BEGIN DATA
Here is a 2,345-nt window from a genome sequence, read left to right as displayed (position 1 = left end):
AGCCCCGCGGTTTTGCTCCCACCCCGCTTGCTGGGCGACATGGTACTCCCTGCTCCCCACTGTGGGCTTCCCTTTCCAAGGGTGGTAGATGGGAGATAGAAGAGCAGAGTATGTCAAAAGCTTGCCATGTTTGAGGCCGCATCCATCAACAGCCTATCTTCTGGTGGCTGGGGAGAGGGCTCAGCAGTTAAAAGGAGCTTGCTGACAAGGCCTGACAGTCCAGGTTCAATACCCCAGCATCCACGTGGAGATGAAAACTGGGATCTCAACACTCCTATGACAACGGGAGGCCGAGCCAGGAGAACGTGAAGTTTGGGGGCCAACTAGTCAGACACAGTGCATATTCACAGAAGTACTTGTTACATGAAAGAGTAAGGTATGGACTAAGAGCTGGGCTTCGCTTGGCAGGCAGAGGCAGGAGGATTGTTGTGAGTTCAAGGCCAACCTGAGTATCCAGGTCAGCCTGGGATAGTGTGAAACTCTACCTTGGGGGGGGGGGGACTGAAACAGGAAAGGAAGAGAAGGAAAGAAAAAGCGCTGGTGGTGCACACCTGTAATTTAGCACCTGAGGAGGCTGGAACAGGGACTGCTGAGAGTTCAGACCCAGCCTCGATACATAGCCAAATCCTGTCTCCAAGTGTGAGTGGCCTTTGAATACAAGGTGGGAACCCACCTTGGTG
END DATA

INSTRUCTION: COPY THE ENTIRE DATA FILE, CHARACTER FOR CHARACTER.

Here is a 2,345-nt window from a genome sequence, read left to right as displayed (position 1 = left end):
AGCCCCGCGGTTTTGCTCCCACCCCGCTTGCTGGGCGACATGGTACTCCCTGCTCCCCACTGTGGGCTTCCCTTTCCAAGGGTGGTAGATGGGAGATAGAAGAGCAGAGTATGTCAAAAGCTTGCCATGTTTGAGGCCGCATCCATCAACAGCCTATCTTCTGGTGGCTGGGGAGAGGGCTCAGCAGTTAAAAGGAGCTTGCTGACAAGGCCTGACAGTCCAGGTTCAATACCCCAGCATCCACGTGGAGATGAAAACTGGGATCTCAACACTCCTATGACAACGGGAGGCCGAGCCAGGAGAACGTGAAGTTTGGGGGCCAACTAGTCAGACACAGTGCATATTCACAGAAGTACTTGTTACATGAAAGAGTAAGGTATGGACTAAGAGCTGGGCTTCGCTTGGCAGGCAGAGGCAGGAGGATTGTTGTGAGTTCAAGGCCAACCTGAGTATCCAGGTCAGCCTGGGATAGTGTGAAACTCTACCTTGGGGGGGGGGGGACTGAAACAGGAAAGGAAGAGAAGGAAAGAAAAAGCGCTGGTGGTGCACACCTGTAATTTAGCACCTGAGGAGGCTGGAACAGGGACTGCTGAGAGTTCAGACCCAGCCTCGATACATAGCCAAATCCTGTCTCCAAGTGTGAGTGGCCTTTGAATACAAGGTGGGAACCCACCTTGGTG